Amazing. Incredible. Unbelievable.
Pick your adjective. It still likely won’t be enough to describe what Danny Farquhar has done.
The White Sox pitcher was back on the pitcher’s mound at Guaranteed Rate Field on Friday, exactly six weeks after he was carried out of the home dugout after suffering a brain hemorrhage.
There was a real possibility he’d never be back here, a real possibility he’d never be back anywhere. But instead, he was discharged from RUSH University Hospital 17 days later with a message from doctors that he’d be cleared to pitch again, even if he wouldn’t be cleared to do so this season.
He did get clearance, though, for Friday’s ceremonial first pitch, the first time he’s thrown a baseball since April 20, the first time he’s even put on a hat. And alongside him stood the members of his various teams: his wife and his three children, the doctors and staff that treated him, and his White Sox teammates, all lined up behind him as he threw to his “buddy” Nate Jones.
“I prepared myself for today,” Farquhar said. “The thing that caught me off guard was the whole team coming out to the mound. I thought that was an incredibly special moment. Whoever’s decision that was — I’m sure it was James Shields. He’s an incredible leader that we have. But that really caught me off guard, and that was probably the most special moment of the night to me.”
Farquhar’s story has gained national attention and rightfully so for the way in which he’s recovered. Friday morning saw interviews air on both “The Today Show” and “Good Morning America.” And Farquhar elaborated on the love he’s received from the entire baseball fraternity, including fellow players he’s never even met.
“I have gotten lots of text messages and gifts from guys I’ve never even played with before and teams I have no idea who is on the team,” he said. “It’s been very special to have baseball back me as much as they have. It’s a thing that me and my wife talked about, and we said we would do the same thing, but it’s just really special to have it happen to you.”
Farquhar’s teammates have spent the last several weeks grinning from ear to ear whenever his name’s been brought up, a reflection of their feelings about the guy they’ve called a fighter, a hard worker and a walking miracle.
It’s probably close to impossible to say anyone foresaw this kind of rapid recovery. But if there was going to be this kind of rapid recovery, the White Sox aren’t surprised it was a guy like Farquhar who made it happen.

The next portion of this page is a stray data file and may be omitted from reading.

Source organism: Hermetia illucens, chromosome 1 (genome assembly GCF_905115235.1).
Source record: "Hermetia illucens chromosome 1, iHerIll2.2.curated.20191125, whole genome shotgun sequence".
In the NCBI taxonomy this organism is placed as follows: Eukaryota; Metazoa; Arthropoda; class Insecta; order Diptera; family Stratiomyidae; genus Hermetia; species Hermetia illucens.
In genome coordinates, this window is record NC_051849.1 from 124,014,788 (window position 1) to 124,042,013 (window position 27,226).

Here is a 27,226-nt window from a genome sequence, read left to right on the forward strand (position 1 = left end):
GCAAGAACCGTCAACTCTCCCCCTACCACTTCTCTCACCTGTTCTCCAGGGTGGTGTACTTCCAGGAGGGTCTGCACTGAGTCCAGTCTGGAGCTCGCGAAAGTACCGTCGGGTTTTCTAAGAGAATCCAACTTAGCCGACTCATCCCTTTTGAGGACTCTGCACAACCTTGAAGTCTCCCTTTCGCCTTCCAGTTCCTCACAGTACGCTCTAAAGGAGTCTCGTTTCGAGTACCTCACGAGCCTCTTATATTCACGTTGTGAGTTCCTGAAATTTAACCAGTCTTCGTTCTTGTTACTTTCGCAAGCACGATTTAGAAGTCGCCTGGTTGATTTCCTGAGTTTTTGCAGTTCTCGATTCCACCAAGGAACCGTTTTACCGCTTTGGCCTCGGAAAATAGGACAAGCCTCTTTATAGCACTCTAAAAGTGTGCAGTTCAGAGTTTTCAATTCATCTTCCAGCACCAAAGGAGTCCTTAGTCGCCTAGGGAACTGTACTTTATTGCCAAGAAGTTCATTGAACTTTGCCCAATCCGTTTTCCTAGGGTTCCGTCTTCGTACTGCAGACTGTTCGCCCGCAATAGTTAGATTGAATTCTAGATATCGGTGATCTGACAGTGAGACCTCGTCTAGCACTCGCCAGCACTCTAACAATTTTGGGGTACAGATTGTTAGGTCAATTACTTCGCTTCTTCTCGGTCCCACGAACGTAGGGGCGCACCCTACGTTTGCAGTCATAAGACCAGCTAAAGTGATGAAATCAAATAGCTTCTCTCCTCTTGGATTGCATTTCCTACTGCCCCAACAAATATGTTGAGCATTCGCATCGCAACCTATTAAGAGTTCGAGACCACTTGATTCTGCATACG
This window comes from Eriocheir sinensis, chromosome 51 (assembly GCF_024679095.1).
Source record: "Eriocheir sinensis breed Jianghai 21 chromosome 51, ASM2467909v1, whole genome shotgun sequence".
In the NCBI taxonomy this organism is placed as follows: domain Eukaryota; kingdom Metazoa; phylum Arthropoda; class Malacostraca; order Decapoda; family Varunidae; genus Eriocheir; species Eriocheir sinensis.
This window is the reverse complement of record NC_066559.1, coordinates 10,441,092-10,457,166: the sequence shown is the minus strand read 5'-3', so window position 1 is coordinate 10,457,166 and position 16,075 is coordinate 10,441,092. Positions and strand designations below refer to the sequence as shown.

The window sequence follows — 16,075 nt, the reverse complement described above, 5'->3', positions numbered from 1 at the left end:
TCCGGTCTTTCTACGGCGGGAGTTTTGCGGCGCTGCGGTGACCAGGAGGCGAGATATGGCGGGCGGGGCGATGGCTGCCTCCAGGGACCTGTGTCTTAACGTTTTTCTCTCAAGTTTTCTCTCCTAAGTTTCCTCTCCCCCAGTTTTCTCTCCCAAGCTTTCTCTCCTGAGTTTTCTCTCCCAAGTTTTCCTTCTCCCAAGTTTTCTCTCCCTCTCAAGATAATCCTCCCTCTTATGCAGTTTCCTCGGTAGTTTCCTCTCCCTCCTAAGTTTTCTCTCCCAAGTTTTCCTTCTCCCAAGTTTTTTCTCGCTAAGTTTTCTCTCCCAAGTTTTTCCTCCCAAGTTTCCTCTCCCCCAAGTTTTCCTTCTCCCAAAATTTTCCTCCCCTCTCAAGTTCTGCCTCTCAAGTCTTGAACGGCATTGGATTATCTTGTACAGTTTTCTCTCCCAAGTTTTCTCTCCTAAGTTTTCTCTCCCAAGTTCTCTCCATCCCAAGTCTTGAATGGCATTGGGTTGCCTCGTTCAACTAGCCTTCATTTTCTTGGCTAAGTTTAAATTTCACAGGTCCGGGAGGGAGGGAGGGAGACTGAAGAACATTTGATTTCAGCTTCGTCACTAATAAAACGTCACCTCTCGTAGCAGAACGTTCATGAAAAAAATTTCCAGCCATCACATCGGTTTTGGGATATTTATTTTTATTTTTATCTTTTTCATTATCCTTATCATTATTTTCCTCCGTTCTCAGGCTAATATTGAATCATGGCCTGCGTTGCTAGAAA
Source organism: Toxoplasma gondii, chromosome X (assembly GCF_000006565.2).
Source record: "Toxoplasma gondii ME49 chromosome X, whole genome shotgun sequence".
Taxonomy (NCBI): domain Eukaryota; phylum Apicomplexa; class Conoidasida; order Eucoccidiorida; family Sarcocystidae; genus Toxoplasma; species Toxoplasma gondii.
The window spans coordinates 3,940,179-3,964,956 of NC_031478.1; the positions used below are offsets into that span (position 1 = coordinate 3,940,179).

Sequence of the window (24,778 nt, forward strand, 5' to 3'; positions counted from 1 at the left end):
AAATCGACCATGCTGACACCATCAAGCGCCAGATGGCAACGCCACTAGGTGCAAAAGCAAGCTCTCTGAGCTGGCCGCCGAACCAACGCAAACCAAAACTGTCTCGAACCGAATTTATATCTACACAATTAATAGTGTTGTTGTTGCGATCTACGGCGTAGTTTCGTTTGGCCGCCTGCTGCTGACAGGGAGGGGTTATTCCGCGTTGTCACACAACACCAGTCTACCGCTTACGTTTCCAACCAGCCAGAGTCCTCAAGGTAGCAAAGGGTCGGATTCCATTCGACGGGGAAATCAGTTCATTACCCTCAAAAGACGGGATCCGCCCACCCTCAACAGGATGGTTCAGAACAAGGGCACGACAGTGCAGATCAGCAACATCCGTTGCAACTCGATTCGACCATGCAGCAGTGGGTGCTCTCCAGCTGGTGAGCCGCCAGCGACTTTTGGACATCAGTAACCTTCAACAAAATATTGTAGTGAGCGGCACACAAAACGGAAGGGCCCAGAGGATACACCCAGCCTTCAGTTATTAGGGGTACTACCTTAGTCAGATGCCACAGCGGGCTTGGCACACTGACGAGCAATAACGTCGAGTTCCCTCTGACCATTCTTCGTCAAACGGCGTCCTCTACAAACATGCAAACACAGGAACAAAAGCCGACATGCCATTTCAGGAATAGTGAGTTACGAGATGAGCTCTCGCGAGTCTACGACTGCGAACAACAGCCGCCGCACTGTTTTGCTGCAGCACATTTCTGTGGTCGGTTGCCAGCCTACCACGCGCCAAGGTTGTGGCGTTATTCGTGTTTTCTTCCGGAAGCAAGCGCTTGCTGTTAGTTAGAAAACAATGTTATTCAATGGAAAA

“As you can tell, he’s a fighter,” Jones said. “He’s worked hard to get where he’s at, and he doesn’t want to lose that. And I think that’s really helped him out in this process, for sure. … That first night, you start looking it up to see what happened, what it is, what a brain aneurysm is, all the numbers and odds that were against him. So it was pretty cool to see he beat all that.”
“I’ve known Danny for a long time,” his wife, Lexie, said. “And every time someone has said no he can’t, he’s always said, ‘Yes I can.’ So from the moment they told me every issue that was going on, I was like, ‘It might be a rough road, but it’s one that’s going to end with him doing what he loves and him doing it his way.’ Because he always has.”
Farquhar’s recovery has been a feel-good story and an inspiration for pretty much everyone who’s heard about it. It makes you think about how fragile life is and how things can change in an instant. Obviously, that’s the effect it’s had on Farquhar, too, who said he’s gained a new perspective during this unbelievable ordeal.
“When you wake up in the hospital and you’ve got like 20-something staples in your head and a drain coming out the other side and you have no memories, it puts life in perspective of how quickly it can change,” Farquhar said. “When you’re at a baseball game, you’re 31 years old you think everything’s going to be just fine, and it could’ve turned so quickly.
“You really learn to appreciate your wife and kids so much more. Obviously all the prayers that everybody had had to help, and it just puts life in a perspective. One day we’re all going to go, but you’d like to not be as young as I am with three kids, one who’s six months old, and two older ones. So you look at everybody differently.”